As with most drifters this man, whatever his name, had a fair amount of muscle hidden below the fat, the result of so many fights and flights, decades of hard living, and countless beatings. This was a man who had slept on concrete for much of his life, whether on the street or in a cell, and living like this toughens a person, makes the meat rich and dark. The man stirred, his brow furrowed as if in concentration or, more likely, the feeling that something wasn’t quite right, but had yet to announce itself. Mary froze in place, eyes open and watching his face, looking to see if he would awaken and, in doing so, ruining this most intimate of moments. For what he had done with her that night, for what he had done to her, he had earned this many times over. Soon enough, he settled back into slumber and she continued.

Her fingernails like scalpels, Mary slipped through the striated layers of muscle, delicately working her hand into his abdominal cavity, feeling his warmth, his electricity, her forearm gradually disappearing into him as she gently, so very gently, made her way upward to the center of his being, the engine of his damnable machine. Delicately, with all the care of a mother cradling her newborn, her fingers encircled his heart.

It was then that Crying Mary smiled, an unsettling sight under the best of circumstances. Her long, dark hair was matted and wild, as though it had never known comb or brush. Falling from the corners of both eyes were tattooed teardrops, too many to count, cascading down her cheeks like rain, jailhouse tattoos from an eternity of transgressions, thousands of nights spent without sight of the moon, the screams and cries of other inmates poorly taking the place of the crickets and bullfrogs of her youth, so many lifetimes ago. Opinions on Mary’s tears varied: some said each tear represented a prison stay, while others claimed the tears indicated lives taken, while still others claimed that the tears were symbolic of much darker deeds, things that go unmentioned even among this salty and seasoned group of travelers. That each tear was a different color only added to the depth of the impromptu mythology that had sprouted up around her.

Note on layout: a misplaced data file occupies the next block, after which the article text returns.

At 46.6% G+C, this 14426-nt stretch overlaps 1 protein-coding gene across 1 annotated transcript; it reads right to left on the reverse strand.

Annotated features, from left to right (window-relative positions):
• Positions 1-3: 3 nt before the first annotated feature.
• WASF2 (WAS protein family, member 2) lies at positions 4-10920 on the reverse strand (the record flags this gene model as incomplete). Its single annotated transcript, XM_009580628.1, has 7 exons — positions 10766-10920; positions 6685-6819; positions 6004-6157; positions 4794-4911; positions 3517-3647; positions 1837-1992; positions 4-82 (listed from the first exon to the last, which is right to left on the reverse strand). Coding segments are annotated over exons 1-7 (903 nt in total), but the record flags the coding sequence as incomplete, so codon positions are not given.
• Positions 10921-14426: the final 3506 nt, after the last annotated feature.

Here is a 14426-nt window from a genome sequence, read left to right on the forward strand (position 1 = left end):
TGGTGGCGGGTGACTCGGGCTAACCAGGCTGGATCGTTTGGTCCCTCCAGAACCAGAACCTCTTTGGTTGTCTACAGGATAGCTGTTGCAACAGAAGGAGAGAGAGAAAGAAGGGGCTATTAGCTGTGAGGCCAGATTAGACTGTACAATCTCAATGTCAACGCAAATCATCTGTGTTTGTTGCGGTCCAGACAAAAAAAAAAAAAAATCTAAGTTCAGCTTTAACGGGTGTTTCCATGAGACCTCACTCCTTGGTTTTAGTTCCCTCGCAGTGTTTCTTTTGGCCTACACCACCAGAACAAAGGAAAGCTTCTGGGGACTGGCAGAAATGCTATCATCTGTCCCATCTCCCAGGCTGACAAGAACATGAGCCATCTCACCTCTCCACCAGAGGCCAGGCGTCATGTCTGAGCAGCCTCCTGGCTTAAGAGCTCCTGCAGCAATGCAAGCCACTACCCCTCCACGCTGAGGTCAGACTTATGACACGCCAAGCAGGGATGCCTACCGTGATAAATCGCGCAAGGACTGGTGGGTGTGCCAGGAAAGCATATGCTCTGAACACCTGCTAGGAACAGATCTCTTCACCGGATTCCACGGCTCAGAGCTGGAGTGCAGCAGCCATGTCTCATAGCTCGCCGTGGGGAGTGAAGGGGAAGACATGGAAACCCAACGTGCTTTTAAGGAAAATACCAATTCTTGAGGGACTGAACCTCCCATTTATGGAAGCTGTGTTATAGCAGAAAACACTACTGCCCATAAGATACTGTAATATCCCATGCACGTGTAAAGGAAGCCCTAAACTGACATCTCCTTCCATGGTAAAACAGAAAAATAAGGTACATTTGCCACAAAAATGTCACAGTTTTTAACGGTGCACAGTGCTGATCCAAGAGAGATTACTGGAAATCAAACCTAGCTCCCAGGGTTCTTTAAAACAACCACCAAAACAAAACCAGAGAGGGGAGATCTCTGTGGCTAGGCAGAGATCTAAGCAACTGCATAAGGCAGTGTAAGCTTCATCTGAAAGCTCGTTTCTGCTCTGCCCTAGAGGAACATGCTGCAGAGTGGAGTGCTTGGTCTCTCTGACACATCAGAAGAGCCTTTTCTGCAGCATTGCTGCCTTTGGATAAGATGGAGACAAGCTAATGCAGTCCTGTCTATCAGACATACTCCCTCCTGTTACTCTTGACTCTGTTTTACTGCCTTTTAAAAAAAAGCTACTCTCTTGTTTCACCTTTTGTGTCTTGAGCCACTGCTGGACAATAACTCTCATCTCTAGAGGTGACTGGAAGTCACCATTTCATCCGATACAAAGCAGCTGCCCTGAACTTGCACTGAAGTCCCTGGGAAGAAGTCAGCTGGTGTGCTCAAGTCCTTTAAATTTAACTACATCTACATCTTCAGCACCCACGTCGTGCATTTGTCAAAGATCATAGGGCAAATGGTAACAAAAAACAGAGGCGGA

One thing upon which all agreed was that one would never dare look directly at Crying Mary’s tears; to do so, it was rumored, would wreak a fate worse than those who dared gaze upon Medusa, that turning to stone would be preferable to being caught staring, and to stare would be the most common and understandable reaction to seeing Mary, especially for the first time. To add to matters, Mary stood well over six feet and her man, the whereabouts of whom was also cause for great speculation, was rumored to stand even taller. Some, who claimed to have met him, said in hushed whispers that Dead Henry, as he was called, was older than time, and others murmured that he himself was a demon, ejected from Hell for being too wicked.

Mary’s face also carried scars, as did her left arm, from a night long ago when two frat boys on a dare, drove into the Row, and looked for a homeless person to set fire to. For their sins, they had made the mistake of picking Mary, whose peace had been interrupted with the sharp stink of gasoline, a moment before the match dropped. She had burned, but her pain was nothing compared to the hell she unleashed upon the drunken boys. She had lost her mind during her assault on them, and had landed in the county mental ward for almost a year, all but braindead under the barrage of drugs being pumped into her system. Eventually she was pronounced ‘better,’ and released back onto the streets, all of which led, as they always will, to the Nickel. Still homeless, burned and broken, still alone, in a state of drug-induced psychosis.

In moments like this, Crying Mary’s heart longed for Henry, a yearning that stretched across a broken landscape of miles and an ocean of tears, and when she took a person, as she was about to, it was bittersweet in that she would not be able to share it with him. She was stronger than any ten men, and never forgot this simple truth; however, she felt incomplete without Henry, he was the one who made it all make sense. One day, she told herself.

One day.